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The contrasting ecology of free-living nematodes in macrotidal and microtidal estuaries

Warwick, R.M., Hourston, M., Tweedley, J.R.ORCID: 0000-0002-2749-1060 and Potter, I.C. (2020) The contrasting ecology of free-living nematodes in macrotidal and microtidal estuaries. Estuaries and Coasts .

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This paper compares the diversity, distribution and trophic composition of the nematode assemblages in the intertidal sediments of the macrotidal Exe Estuary (UK) and the shallow subtidal sediments of the microtidal Swan Estuary (Australia), the latter having been subjected to long-standing anthropogenic disturbance. Data from studies partially described in earlier papers are analysed in a novel comparative way to demonstrate that any differences are attributable to the effects of their contrasting tidal regimes and not to levels of anthropogenic disturbance. They will thus have generic applicability to other macrotidal and microtidal estuaries and to taxa other than nematodes. Although nematode taxonomic and trophic α diversity in the two estuaries are similar, β diversity and consequently γ diversity are much higher in the Exe as a result of the greater heterogeneity of its benthic habitats. In the Exe, there is a gradual transition in taxonomic composition from the estuary to the coast, whereas the composition within the Swan is more uniform and contrasts sharply with that of the coast. Taxonomic and trophic composition correlate closely with sediment environmental variables in the Exe but not the Swan, in which physico-chemical properties of the overlying water are more important. Significant differences between the nematode faunas in the two estuaries result principally from the relatively greater importance of predatory families in the Exe and of deposit-feeding families in the Swan. Nematode diversity is greater than that of the macrobenthos in both estuaries, and this may be true for other naturally disturbed shallow water environments. The lack of faunistic heterogeneity in microtidal estuaries may account for their relative lack of resilience to anthropogenic disturbances and climate change.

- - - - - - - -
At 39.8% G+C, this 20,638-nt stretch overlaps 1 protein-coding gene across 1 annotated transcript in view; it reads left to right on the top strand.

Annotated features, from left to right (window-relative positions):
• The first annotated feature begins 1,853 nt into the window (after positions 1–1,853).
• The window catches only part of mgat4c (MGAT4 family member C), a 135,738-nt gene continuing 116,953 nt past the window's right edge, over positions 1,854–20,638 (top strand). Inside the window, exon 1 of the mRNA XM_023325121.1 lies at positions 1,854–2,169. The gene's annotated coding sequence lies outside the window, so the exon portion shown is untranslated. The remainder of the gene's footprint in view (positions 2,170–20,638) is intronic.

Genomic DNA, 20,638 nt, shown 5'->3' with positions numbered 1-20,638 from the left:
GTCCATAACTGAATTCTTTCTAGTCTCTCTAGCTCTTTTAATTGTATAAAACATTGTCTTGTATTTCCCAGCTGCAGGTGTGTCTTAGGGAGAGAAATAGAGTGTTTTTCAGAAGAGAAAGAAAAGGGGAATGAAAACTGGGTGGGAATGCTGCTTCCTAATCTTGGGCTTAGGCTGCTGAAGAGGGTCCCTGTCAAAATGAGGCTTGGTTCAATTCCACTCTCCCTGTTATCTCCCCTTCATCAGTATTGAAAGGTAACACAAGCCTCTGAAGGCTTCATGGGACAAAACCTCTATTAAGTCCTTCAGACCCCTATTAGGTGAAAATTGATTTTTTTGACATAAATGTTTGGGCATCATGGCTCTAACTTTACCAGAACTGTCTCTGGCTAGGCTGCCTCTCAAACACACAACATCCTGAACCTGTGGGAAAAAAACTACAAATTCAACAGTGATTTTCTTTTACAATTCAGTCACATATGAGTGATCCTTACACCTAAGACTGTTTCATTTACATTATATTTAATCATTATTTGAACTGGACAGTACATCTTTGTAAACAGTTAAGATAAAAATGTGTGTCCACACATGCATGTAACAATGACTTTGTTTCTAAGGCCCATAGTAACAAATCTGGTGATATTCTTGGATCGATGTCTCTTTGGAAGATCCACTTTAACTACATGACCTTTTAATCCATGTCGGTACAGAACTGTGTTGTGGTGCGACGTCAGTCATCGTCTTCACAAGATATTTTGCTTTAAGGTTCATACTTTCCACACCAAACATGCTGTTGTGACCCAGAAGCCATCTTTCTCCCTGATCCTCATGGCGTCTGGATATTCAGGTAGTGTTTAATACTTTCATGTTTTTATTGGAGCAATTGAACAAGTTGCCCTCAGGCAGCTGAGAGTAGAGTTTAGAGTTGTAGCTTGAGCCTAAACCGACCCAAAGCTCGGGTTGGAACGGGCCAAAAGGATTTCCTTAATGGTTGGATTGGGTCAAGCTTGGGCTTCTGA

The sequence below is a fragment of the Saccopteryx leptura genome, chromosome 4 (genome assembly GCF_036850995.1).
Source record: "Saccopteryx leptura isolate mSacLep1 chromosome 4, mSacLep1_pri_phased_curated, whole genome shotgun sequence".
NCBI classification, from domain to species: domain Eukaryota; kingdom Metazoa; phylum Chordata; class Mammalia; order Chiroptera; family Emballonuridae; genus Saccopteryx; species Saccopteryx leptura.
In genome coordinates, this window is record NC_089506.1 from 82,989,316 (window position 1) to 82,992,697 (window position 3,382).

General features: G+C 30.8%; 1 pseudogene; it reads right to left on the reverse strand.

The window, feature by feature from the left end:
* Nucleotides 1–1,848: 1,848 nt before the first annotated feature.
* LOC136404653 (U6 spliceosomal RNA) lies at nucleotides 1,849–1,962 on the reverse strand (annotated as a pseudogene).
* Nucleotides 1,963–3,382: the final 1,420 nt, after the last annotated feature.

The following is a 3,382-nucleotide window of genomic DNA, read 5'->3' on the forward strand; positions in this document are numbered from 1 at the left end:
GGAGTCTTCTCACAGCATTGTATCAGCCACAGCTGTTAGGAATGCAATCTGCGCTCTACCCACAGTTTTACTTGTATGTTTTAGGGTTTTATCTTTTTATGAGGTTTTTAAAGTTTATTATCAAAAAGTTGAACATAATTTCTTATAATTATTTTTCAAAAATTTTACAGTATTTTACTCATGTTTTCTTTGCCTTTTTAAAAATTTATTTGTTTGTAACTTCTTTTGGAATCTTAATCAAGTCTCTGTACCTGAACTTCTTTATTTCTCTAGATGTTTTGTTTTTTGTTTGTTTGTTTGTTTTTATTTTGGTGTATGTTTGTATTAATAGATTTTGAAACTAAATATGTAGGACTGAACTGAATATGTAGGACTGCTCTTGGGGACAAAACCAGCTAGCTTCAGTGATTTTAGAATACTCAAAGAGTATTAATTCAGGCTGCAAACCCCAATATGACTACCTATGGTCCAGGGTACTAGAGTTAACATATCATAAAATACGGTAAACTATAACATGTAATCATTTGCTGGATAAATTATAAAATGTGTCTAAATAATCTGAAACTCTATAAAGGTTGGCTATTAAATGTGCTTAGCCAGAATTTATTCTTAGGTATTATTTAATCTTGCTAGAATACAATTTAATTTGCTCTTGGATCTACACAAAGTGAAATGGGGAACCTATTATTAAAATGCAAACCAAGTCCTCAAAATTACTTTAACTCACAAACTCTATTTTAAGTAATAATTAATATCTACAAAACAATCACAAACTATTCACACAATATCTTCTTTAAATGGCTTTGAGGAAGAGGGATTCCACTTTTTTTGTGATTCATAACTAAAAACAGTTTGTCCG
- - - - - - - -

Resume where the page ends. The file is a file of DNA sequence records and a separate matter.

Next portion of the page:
Item Type: Journal Article
Murdoch Affiliation(s): Environmental and Conservation Sciences
Centre for Sustainable Aquatic Ecosystems
Harry Butler Institute
Publisher: Springer
Copyright: © 2020 Springer Nature Switzerland AG.
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